Feb. 4 (Bloomberg) -- Tokyo Electric Power Co., taken over by the government after the Fukushima atomic disaster, widened its net loss forecast to 120 billion yen ($1.3 billion) or more than double the previous estimate.
The forecast by Japan’s biggest power company for the year ending March 2013 compares with the 62 billion yen mean estimate of 3 analysts surveyed by Bloomberg. The utility known as Tepco had a previous loss projection of 45 billion yen.
Tepco and eight other regional power companies face mounting losses as they import more fuels for gas-fired plants and others after the disaster on March 11, 2011, caused a shutdown of all but two of Japan’s 50 reactors. The utilities will have to pay a fuel bill of about 6.8 trillion yen this fiscal year, almost double that in fiscal 2010, according to the government.
The utility posted a loss of 2.2 billion yen for the nine months ended Dec. 31, compared with a 623 billion yen deficit a year earlier.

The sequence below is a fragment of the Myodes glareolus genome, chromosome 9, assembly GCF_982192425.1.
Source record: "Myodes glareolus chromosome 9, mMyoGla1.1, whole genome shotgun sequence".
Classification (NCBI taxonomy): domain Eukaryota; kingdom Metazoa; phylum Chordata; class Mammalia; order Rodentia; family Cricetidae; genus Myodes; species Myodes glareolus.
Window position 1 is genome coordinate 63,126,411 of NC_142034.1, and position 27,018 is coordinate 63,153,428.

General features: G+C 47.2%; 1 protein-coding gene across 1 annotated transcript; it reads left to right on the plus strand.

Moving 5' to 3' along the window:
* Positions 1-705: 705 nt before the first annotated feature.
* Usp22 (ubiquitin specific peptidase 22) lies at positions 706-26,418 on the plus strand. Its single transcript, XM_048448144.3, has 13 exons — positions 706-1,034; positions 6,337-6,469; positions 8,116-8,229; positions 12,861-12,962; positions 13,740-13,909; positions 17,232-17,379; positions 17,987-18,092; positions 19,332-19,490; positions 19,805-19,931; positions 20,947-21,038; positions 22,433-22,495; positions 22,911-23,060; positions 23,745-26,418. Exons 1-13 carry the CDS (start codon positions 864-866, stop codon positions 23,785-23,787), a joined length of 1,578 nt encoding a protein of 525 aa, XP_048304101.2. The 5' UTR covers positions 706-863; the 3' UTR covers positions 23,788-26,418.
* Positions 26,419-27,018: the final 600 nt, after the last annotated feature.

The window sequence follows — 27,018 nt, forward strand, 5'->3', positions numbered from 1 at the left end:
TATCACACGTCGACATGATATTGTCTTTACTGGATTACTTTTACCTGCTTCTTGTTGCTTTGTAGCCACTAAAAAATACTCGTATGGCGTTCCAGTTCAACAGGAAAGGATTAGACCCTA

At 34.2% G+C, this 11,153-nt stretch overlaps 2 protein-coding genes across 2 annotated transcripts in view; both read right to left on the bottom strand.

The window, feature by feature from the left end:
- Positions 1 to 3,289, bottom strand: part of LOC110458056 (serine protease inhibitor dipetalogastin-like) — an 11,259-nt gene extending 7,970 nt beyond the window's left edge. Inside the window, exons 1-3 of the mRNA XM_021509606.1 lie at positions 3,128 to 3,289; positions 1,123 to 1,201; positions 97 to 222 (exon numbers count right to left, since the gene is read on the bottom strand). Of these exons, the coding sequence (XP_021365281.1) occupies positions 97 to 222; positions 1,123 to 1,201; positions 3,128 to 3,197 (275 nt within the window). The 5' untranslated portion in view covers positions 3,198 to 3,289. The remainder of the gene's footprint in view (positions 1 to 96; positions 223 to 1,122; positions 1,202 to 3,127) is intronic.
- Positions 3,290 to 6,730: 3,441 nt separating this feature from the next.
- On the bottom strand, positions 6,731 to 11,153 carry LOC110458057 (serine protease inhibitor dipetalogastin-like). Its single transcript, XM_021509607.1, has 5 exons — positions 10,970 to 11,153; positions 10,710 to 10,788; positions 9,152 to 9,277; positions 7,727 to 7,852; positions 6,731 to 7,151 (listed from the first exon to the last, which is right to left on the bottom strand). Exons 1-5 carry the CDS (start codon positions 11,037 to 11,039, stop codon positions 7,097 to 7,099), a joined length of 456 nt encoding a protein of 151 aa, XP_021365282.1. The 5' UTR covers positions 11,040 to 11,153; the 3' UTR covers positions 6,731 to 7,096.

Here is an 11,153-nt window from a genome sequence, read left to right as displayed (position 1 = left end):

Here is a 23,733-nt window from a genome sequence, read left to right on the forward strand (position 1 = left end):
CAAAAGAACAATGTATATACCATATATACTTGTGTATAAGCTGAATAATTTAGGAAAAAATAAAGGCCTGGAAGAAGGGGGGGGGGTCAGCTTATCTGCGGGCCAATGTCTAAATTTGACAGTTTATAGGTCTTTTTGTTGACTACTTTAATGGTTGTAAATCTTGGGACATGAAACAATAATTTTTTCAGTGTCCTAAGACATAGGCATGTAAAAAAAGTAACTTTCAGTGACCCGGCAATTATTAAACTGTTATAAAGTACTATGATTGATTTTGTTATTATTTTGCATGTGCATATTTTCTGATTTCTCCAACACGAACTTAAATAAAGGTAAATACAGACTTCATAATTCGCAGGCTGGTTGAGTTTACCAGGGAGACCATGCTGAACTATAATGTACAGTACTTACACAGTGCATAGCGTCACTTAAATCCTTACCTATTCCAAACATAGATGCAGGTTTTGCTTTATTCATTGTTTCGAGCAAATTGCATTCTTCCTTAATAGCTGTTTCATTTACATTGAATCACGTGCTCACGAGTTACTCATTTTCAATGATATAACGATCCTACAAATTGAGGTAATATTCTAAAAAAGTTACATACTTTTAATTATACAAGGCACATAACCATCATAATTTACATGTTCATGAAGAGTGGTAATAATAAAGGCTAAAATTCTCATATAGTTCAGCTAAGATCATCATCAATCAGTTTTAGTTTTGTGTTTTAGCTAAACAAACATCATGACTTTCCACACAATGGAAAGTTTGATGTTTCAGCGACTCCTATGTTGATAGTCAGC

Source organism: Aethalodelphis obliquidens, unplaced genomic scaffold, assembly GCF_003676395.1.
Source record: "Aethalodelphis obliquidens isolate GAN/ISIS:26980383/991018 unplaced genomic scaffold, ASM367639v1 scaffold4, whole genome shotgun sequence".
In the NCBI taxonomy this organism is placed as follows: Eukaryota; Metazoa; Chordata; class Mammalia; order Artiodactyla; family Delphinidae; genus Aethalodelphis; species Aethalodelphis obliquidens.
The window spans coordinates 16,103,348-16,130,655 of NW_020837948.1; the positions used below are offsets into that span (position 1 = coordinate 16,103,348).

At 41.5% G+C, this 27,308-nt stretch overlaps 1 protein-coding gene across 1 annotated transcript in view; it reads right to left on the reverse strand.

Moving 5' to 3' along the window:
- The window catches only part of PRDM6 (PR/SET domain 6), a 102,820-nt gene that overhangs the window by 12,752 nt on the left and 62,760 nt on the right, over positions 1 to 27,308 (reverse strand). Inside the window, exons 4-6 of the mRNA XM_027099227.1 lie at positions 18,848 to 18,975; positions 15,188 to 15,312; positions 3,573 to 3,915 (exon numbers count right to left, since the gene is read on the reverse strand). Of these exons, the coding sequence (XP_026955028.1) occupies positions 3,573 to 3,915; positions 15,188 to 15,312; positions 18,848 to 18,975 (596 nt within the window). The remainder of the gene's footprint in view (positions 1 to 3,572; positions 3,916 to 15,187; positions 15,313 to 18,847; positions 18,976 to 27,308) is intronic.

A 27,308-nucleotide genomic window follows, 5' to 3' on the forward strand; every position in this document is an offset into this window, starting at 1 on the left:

Tepco shares fell 1 percent to close at 209 yen on the Tokyo Stock Exchange, a 90 percent decline since the day before the March 11 disaster caused a meltdown of three reactors at the Fukushima plant. The company released the earnings report after the market closed.
The government today approved additional aid of 696.8 billion yen to help the utility pay compensation to those who lost jobs, homes and livelihoods in the disaster, said Trade and Industry Minister Toshimitsu Motegi, who oversees the power industry. The utility requested the additional aid in January after raising the estimate on payouts to 3.2 trillion yen from 2.5 trillion yen.
The total cost of decontamination and compensation may exceed 10 trillion yen, twice the 5 trillion yen allocated by the government, Tepco said in November. Decommissioning the damaged reactors at the Fukushima Dai-Ichi plant may “far exceed” 1 trillion yen the utility has allocated, it said at the time.